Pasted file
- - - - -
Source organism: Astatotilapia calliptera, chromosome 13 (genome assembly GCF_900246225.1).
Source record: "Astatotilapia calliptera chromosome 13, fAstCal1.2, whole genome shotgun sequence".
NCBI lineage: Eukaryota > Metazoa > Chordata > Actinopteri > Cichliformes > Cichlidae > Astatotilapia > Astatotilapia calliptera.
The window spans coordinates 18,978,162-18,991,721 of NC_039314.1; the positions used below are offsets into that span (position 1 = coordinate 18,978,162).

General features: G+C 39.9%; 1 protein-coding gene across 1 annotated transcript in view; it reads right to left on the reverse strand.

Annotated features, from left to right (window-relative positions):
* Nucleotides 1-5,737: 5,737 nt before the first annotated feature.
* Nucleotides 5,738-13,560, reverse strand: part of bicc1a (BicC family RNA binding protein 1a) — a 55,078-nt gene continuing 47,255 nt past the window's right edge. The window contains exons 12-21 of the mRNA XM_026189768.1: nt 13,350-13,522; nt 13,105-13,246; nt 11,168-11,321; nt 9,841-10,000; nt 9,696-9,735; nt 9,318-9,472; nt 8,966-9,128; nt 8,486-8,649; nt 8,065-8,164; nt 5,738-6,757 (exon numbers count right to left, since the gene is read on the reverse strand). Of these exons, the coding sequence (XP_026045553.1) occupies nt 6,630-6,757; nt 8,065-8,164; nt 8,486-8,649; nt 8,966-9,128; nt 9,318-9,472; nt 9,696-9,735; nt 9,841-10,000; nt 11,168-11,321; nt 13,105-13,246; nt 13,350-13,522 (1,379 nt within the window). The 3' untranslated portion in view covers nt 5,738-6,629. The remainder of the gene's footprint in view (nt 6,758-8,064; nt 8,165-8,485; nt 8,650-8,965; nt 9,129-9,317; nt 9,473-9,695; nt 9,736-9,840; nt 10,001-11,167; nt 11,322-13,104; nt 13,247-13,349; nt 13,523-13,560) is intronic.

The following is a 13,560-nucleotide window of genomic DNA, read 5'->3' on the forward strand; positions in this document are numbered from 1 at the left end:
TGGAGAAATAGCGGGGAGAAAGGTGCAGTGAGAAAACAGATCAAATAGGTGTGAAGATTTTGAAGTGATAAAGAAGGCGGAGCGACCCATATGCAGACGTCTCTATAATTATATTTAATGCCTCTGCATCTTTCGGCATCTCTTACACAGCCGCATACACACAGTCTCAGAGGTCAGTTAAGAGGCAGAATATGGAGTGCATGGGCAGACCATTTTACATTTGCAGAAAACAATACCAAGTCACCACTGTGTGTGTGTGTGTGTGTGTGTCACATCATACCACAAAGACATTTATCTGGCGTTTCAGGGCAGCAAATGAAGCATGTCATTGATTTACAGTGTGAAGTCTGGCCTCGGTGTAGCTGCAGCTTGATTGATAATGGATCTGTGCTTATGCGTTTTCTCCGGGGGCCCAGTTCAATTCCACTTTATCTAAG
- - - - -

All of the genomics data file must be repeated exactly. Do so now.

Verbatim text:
Source organism: Astatotilapia calliptera, chromosome 13 (genome assembly GCF_900246225.1).
Source record: "Astatotilapia calliptera chromosome 13, fAstCal1.2, whole genome shotgun sequence".
NCBI lineage: Eukaryota > Metazoa > Chordata > Actinopteri > Cichliformes > Cichlidae > Astatotilapia > Astatotilapia calliptera.
The window spans coordinates 18,978,162-18,991,721 of NC_039314.1; the positions used below are offsets into that span (position 1 = coordinate 18,978,162).

General features: G+C 39.9%; 1 protein-coding gene across 1 annotated transcript in view; it reads right to left on the reverse strand.

Annotated features, from left to right (window-relative positions):
* Nucleotides 1-5,737: 5,737 nt before the first annotated feature.
* Nucleotides 5,738-13,560, reverse strand: part of bicc1a (BicC family RNA binding protein 1a) — a 55,078-nt gene continuing 47,255 nt past the window's right edge. The window contains exons 12-21 of the mRNA XM_026189768.1: nt 13,350-13,522; nt 13,105-13,246; nt 11,168-11,321; nt 9,841-10,000; nt 9,696-9,735; nt 9,318-9,472; nt 8,966-9,128; nt 8,486-8,649; nt 8,065-8,164; nt 5,738-6,757 (exon numbers count right to left, since the gene is read on the reverse strand). Of these exons, the coding sequence (XP_026045553.1) occupies nt 6,630-6,757; nt 8,065-8,164; nt 8,486-8,649; nt 8,966-9,128; nt 9,318-9,472; nt 9,696-9,735; nt 9,841-10,000; nt 11,168-11,321; nt 13,105-13,246; nt 13,350-13,522 (1,379 nt within the window). The 3' untranslated portion in view covers nt 5,738-6,629. The remainder of the gene's footprint in view (nt 6,758-8,064; nt 8,165-8,485; nt 8,650-8,965; nt 9,129-9,317; nt 9,473-9,695; nt 9,736-9,840; nt 10,001-11,167; nt 11,322-13,104; nt 13,247-13,349; nt 13,523-13,560) is intronic.

The following is a 13,560-nucleotide window of genomic DNA, read 5'->3' on the forward strand; positions in this document are numbered from 1 at the left end:
TGGAGAAATAGCGGGGAGAAAGGTGCAGTGAGAAAACAGATCAAATAGGTGTGAAGATTTTGAAGTGATAAAGAAGGCGGAGCGACCCATATGCAGACGTCTCTATAATTATATTTAATGCCTCTGCATCTTTCGGCATCTCTTACACAGCCGCATACACACAGTCTCAGAGGTCAGTTAAGAGGCAGAATATGGAGTGCATGGGCAGACCATTTTACATTTGCAGAAAACAATACCAAGTCACCACTGTGTGTGTGTGTGTGTGTGTGTCACATCATACCACAAAGACATTTATCTGGCGTTTCAGGGCAGCAAATGAAGCATGTCATTGATTTACAGTGTGAAGTCTGGCCTCGGTGTAGCTGCAGCTTGATTGATAATGGATCTGTGCTTATGCGTTTTCTCCGGGGGCCCAGTTCAATTCCACTTTATCTAAG